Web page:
I recently spoke to a friend who referred to the metalcore sub-genre as "emotional death metal”. After several listens to Farewell to Freeway's latest release Filthy Habits, I can see why he said that. While the sounds began to paint a musical picture inside my head, I've picked up on elements of death metal such as the overall heaviness of guitar riffs, harsh vocals, and pounding drums. I've also noticed that metalcore generally contains elements not heard in your traditional death metal. For instance, Farewell to Freeway uses two vocalists. Adam Lambert (not to be confused with the glam pop-rocker of the same name) is the main vocalist, and guitarist Chris Lambert share vocal duties. The vocals can be harsh, but they can become highly melodic and "clean" in an instant. Melodic guitar riffs seem layered on top of the blazing heavy riffs, the songs are angsty, and in Farewell to Freeway's case, the song titles themselves are more humorous or ironic than dark.
The album's opener "Liquor? I Don't Even Know 'Er" begins with a retro sounding feedback effect followed by a heavy bass line and drum sequence. The amp feedback especially makes "Liquor? I Don't Even Know 'Er" very memorable as the lead-off song. As the "liquor" in the title suggests, this track is a tale of drinking to the point where you can finally bear to have sex with someone you feel like you don't even know. I thought it was extremely clever of the band to include a brief breakdown immediately after the lyric, "Night after night /Maybe we could break it down”. In addition to the intro and musical qualities that make this song memorable, the emotional lyrics and the angry, heavy riffs that paint the picture of the relationship struggle set the tone for the rest Farewell to Freeway's Filthy Habits.
"Usurper" is another standout track, and it became an instant favourite during my first listen to Filthy Habits. It has quite a complex melody featuring a higher pitched guitar riff over the rest of the much heavier instrumentation. I really like the feel of this one, with its aggressive lyrics and a rhythm that's perfect for moshing.
Another unique touch to Filthy Habits is the slower instrumental track "Bones and Tissue" that falls near the middle of the album. It is brief, but it offers a nice change of pace--almost relaxing--after hearing the wailing vocals, blast of the drumming, and insane guitar riffs.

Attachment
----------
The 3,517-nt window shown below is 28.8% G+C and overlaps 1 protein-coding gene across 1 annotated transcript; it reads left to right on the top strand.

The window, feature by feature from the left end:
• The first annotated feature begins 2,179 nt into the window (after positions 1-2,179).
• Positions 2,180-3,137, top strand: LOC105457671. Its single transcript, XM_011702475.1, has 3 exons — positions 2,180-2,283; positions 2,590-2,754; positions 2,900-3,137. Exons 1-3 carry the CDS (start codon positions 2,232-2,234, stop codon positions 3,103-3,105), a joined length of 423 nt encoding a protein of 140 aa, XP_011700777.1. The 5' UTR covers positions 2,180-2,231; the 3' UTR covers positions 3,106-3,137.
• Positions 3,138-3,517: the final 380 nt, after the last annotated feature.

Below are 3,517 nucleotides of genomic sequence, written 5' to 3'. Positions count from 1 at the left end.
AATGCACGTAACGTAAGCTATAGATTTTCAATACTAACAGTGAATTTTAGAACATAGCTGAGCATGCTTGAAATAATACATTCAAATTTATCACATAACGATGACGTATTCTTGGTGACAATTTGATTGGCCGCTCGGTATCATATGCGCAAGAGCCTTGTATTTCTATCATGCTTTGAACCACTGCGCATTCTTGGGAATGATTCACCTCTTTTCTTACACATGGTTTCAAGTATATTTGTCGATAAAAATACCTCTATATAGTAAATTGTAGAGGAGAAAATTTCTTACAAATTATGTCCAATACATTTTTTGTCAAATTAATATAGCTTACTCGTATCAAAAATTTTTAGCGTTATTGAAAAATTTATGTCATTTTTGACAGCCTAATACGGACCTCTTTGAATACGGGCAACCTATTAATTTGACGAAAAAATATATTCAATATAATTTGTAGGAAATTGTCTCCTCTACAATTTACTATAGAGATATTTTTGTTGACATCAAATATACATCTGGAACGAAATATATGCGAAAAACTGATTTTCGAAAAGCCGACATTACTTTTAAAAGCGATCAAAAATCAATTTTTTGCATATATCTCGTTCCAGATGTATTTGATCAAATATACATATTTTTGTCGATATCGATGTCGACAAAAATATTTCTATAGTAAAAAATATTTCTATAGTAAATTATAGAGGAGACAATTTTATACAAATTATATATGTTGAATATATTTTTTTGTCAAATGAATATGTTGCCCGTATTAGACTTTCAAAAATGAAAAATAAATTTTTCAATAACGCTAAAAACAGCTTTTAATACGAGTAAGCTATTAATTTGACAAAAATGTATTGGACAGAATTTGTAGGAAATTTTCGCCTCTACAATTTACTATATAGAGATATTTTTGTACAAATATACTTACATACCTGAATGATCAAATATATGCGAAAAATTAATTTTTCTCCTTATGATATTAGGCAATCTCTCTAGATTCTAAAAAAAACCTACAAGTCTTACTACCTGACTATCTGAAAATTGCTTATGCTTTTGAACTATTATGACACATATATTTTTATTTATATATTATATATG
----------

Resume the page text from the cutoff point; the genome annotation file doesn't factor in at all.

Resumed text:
"Dharma's a Bitch" is one of Farewell to Freeway's songs with a title that shows of the band's sense of humor and irony. I've always heard that karma's a bitch, but apparently Dharma is one too! This tracks starts out heavy on the cymbals with some lighter drumming along with it. The clean vocals are probably used more on this song than any other song on Filthy Habits. This almost makes it "catchy", but sometimes I feel like the singer gets a bit whiny too on this one when he's not screaming. With all the songs on this album about life experiences, love, and personal relationships gone bad, I sort of expected for even the clean vocals to be sung with power and an angry confidence.
Another one of my personal favourite tracks from Filthy Habits is "Token Ain't Weezy”. Although I first thought the intro riff sounds a lot like Framing Hanley's cover of "Lollipop," that shouldn't fool you into thinking the rest sounds like it too. This song has a great beat for the moshpit, but it has several changes of pace--ranging from the heaviest metal to the most chilled out rock.
When comparing this album to the works of the more established metalcore bands, Farewell to Freeway has the potential to join their ranks. I don't think this band or album would be the best at explaining "this is what all metalcore is supposed to be like," but I think both perfectly illustrate the diversity among all the bands that exist in this popular--and still growing--area of metal. Farewell to Freeway's Filthy Habits should not disappoint for fans of melodic metal that are looking for a unique spin on their usual fare. I especially recommend it to those who are into bands such as Shadows Fall and All that Remains.
7 out of 10 stars
Victory Records/Riot! Entertainment